Tuesday, January 15, 2013

Is Baptist Collegiate Ministry a Para-church Ministry?

One of the nice folks who follows my blog asked why I considered Baptist Collegiate Ministry not a para-church ministry? So, if you aren't Baptist or don't care, just tune this one out.

The BCM ministry or BSU in Mississippi or BSM in Texas, etc is a ministry of the local churches. The director or College Minister is an employee of that state's Convention and is meant to be the face of those churches on the campus.

The Director/College Minister serves as a resource to those churches. Some of what the BCM here does can serve as as an example:
-Provides names of incoming Baptist freshmen for churches to contact prior to the start of school in the fall.
-Has local church reps present at start of school freshmen events where the churches can highlight their ministries.
-Invites and encourages the Churches to have reps at their weekly lunch programs to meet and know students (many who are not believers or not connected to a church).
-For many years the BCM utilized local church college ministers to lead seminars at the fall retreat to provide them exposure. This stopped only when churches decided to each do their own retreat.
-Helps students be aware of part-time positions in area churches.
-works at coordinating church and BCM calendar.
-Coordinates local churches providing a get-acquainted event such as a Progressive Supper for freshmen who visit local collegiate churches all in one evening.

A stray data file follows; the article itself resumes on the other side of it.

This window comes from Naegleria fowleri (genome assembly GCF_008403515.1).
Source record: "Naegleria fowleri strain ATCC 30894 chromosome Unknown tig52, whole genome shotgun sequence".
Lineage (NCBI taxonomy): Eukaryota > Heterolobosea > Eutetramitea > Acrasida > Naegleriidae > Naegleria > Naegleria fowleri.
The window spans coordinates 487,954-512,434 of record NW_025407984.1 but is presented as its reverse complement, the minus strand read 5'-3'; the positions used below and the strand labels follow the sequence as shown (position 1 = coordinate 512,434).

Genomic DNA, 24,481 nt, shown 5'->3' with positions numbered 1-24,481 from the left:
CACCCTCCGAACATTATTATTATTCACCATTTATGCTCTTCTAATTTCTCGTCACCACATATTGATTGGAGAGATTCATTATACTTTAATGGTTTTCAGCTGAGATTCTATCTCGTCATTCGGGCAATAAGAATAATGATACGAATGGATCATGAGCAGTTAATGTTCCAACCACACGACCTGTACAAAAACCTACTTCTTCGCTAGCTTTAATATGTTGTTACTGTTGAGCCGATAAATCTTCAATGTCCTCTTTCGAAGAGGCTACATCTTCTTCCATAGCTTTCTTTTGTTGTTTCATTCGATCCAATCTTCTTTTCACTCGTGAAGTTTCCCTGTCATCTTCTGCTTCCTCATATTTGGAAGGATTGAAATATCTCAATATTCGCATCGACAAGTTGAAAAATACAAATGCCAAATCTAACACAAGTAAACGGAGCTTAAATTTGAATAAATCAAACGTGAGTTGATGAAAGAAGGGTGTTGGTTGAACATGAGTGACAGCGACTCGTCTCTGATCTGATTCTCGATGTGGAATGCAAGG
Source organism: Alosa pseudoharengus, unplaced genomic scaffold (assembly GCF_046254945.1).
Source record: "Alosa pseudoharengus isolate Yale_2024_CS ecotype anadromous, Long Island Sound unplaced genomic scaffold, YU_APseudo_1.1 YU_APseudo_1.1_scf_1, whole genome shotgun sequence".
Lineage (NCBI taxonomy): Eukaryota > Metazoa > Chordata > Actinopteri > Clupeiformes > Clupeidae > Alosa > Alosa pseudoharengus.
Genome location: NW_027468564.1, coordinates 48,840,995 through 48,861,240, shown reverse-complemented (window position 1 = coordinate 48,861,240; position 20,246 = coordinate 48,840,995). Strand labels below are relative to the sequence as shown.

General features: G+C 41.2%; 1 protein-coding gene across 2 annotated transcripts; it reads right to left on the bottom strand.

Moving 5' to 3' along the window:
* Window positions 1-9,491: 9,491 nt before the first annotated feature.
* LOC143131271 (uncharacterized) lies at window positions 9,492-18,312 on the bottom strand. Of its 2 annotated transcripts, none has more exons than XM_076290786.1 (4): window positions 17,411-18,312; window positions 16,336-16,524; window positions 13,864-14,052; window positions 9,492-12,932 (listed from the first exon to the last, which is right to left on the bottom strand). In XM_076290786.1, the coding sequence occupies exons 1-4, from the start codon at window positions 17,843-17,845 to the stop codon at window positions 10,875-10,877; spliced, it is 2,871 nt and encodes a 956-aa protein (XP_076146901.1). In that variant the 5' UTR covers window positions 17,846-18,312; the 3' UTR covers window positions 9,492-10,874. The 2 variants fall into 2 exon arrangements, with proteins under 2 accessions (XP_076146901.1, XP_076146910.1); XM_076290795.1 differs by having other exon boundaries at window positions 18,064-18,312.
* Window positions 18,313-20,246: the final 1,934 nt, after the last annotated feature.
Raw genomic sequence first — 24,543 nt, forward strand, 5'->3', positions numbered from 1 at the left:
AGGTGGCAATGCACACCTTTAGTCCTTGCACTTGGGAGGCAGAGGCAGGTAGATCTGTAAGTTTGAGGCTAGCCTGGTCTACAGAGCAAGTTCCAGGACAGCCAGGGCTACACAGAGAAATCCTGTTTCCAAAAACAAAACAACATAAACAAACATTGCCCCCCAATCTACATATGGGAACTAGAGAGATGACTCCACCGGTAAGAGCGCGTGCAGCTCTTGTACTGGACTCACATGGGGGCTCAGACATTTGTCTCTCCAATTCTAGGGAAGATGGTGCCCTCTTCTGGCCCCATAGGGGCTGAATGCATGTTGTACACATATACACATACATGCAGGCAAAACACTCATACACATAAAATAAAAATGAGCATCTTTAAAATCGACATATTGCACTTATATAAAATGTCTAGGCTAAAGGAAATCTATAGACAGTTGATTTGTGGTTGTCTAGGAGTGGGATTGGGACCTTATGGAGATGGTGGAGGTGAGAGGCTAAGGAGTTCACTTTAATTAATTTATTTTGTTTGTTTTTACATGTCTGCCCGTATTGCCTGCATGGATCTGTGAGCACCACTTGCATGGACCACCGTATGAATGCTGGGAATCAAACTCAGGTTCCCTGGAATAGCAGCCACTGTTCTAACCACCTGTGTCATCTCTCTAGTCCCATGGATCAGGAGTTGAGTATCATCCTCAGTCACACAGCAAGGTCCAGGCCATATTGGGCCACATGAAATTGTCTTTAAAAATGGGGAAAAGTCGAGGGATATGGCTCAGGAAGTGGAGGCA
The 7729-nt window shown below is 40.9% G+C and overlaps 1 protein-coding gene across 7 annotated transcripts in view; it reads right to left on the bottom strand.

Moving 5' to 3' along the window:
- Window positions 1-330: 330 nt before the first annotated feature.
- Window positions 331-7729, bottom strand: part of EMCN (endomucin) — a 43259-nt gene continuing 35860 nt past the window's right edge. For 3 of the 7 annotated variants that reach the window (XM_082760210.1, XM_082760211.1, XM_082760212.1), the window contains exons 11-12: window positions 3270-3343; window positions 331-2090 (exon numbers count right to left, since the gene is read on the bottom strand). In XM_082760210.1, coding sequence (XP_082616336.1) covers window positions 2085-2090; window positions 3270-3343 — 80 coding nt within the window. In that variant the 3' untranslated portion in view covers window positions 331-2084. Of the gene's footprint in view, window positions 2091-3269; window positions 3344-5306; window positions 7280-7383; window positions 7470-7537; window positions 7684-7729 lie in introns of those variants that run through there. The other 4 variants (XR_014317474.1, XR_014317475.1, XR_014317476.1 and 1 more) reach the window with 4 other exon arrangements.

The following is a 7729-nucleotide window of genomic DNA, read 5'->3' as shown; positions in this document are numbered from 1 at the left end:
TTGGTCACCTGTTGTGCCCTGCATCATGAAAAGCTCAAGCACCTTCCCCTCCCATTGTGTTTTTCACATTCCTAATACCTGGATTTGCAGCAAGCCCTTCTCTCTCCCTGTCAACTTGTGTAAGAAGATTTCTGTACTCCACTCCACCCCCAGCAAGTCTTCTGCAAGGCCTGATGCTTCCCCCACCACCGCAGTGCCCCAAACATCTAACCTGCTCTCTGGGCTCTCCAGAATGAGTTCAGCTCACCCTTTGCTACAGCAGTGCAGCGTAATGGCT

-Has display that lists local churches with their services and a picture of each in their Campus Center. Also provides an area where churches may display their promotional materials.
-Utilizes local church College Ministers in a panel at a Lunch program early in the fall semester where they are introduced to 200-300 students.
-Does no Sunday or Wednesday night programing.
-Requires those who serve in leadership roles to be active in a local church.
-Within Bible studies and worship events speaks to the value and need for a local church.
-works with and coordinates local church interaction and ministry with International students (such as a Thanksgiving Dinner for 300 plus Ingernationals).

I am sorry that this list is long and cumbersome. This is not to say campus para-church groups have no value....just that is not what the BCM ministries are...they are a ministry of the churches at work on campus. My BCM Director friends will be quick to point out many things I left out like Disciple Now weekend teams, etc. But, you get the idea.

1 comment:

  1. I agree with Arliss and think this is totally valid when and where there is a supporting Baptist church or churches.

    But there are many areas of the country where that is not true and where there is a campus that needs to be reached. Historically the idea was to get a church planted in that setting, still a valid idea. But sometimes finding such a person is difficult. What do you do in such a situation? Wait and do nothing?

    Today there are a number of Baptist collegiate ministries that fully function as a church, where there is not otherwise a Baptist church. They worship, serve, do missions, give, evangelize, teach the Bible, and basically do all that any NT church would do. And these are not para-church, but are fully participatory with the area/regional/state Baptist structures. Under what biblical design would you NOT call this a church? Some will have a problem with this, but increasingly many Baptist leaders and mission strategists are coming to affirm such expressions as legit.

    What do you think?